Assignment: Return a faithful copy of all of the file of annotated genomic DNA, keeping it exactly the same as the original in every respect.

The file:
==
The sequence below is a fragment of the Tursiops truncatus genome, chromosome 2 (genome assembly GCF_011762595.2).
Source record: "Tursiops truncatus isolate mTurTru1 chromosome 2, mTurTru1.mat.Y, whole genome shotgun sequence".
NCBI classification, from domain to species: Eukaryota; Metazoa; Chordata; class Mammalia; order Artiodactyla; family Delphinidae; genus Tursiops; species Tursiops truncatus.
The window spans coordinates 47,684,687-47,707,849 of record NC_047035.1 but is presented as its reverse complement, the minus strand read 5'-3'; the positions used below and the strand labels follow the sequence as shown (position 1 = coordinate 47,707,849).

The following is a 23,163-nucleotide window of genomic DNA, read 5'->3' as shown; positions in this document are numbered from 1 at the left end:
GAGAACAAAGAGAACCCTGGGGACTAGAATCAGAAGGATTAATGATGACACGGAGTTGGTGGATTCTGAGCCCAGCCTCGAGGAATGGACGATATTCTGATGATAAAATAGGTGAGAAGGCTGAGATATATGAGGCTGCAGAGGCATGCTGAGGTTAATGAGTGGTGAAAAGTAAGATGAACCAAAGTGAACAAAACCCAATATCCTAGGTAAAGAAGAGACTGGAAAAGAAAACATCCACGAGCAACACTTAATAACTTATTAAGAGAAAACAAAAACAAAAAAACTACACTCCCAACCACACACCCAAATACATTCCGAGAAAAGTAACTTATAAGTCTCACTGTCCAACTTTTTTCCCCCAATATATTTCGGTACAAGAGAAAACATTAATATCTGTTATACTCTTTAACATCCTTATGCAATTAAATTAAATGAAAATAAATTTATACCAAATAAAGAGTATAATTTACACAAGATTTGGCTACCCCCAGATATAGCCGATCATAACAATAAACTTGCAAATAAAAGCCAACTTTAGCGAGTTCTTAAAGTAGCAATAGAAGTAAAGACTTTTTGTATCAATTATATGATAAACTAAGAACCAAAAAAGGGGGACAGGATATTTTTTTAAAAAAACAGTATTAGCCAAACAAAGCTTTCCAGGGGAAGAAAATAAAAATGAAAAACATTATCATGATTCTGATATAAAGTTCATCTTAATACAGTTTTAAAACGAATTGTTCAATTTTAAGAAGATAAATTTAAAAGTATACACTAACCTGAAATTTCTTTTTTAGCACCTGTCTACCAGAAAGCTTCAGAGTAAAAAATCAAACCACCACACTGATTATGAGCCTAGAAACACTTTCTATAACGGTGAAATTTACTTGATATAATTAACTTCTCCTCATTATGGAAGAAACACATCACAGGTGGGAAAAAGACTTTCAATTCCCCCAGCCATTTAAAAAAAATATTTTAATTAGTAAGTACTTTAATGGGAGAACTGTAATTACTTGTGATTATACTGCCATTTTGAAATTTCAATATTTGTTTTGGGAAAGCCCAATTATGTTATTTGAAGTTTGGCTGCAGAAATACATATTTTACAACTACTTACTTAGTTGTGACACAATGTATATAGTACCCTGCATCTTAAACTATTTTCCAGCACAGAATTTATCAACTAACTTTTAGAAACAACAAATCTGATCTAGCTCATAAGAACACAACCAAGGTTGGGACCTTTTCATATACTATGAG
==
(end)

The sequence below is a fragment of the Tursiops truncatus genome, chromosome 2 (genome assembly GCF_011762595.2).
Source record: "Tursiops truncatus isolate mTurTru1 chromosome 2, mTurTru1.mat.Y, whole genome shotgun sequence".
NCBI classification, from domain to species: Eukaryota; Metazoa; Chordata; class Mammalia; order Artiodactyla; family Delphinidae; genus Tursiops; species Tursiops truncatus.
The window spans coordinates 47,684,687-47,707,849 of record NC_047035.1 but is presented as its reverse complement, the minus strand read 5'-3'; the positions used below and the strand labels follow the sequence as shown (position 1 = coordinate 47,707,849).

The following is a 23,163-nucleotide window of genomic DNA, read 5'->3' as shown; positions in this document are numbered from 1 at the left end:
GAGAACAAAGAGAACCCTGGGGACTAGAATCAGAAGGATTAATGATGACACGGAGTTGGTGGATTCTGAGCCCAGCCTCGAGGAATGGACGATATTCTGATGATAAAATAGGTGAGAAGGCTGAGATATATGAGGCTGCAGAGGCATGCTGAGGTTAATGAGTGGTGAAAAGTAAGATGAACCAAAGTGAACAAAACCCAATATCCTAGGTAAAGAAGAGACTGGAAAAGAAAACATCCACGAGCAACACTTAATAACTTATTAAGAGAAAACAAAAACAAAAAAACTACACTCCCAACCACACACCCAAATACATTCCGAGAAAAGTAACTTATAAGTCTCACTGTCCAACTTTTTTCCCCCAATATATTTCGGTACAAGAGAAAACATTAATATCTGTTATACTCTTTAACATCCTTATGCAATTAAATTAAATGAAAATAAATTTATACCAAATAAAGAGTATAATTTACACAAGATTTGGCTACCCCCAGATATAGCCGATCATAACAATAAACTTGCAAATAAAAGCCAACTTTAGCGAGTTCTTAAAGTAGCAATAGAAGTAAAGACTTTTTGTATCAATTATATGATAAACTAAGAACCAAAAAAGGGGGACAGGATATTTTTTTAAAAAAACAGTATTAGCCAAACAAAGCTTTCCAGGGGAAGAAAATAAAAATGAAAAACATTATCATGATTCTGATATAAAGTTCATCTTAATACAGTTTTAAAACGAATTGTTCAATTTTAAGAAGATAAATTTAAAAGTATACACTAACCTGAAATTTCTTTTTTAGCACCTGTCTACCAGAAAGCTTCAGAGTAAAAAATCAAACCACCACACTGATTATGAGCCTAGAAACACTTTCTATAACGGTGAAATTTACTTGATATAATTAACTTCTCCTCATTATGGAAGAAACACATCACAGGTGGGAAAAAGACTTTCAATTCCCCCAGCCATTTAAAAAAAATATTTTAATTAGTAAGTACTTTAATGGGAGAACTGTAATTACTTGTGATTATACTGCCATTTTGAAATTTCAATATTTGTTTTGGGAAAGCCCAATTATGTTATTTGAAGTTTGGCTGCAGAAATACATATTTTACAACTACTTACTTAGTTGTGACACAATGTATATAGTACCCTGCATCTTAAACTATTTTCCAGCACAGAATTTATCAACTAACTTTTAGAAACAACAAATCTGATCTAGCTCATAAGAACACAACCAAGGTTGGGACCTTTTCATATACTATGAG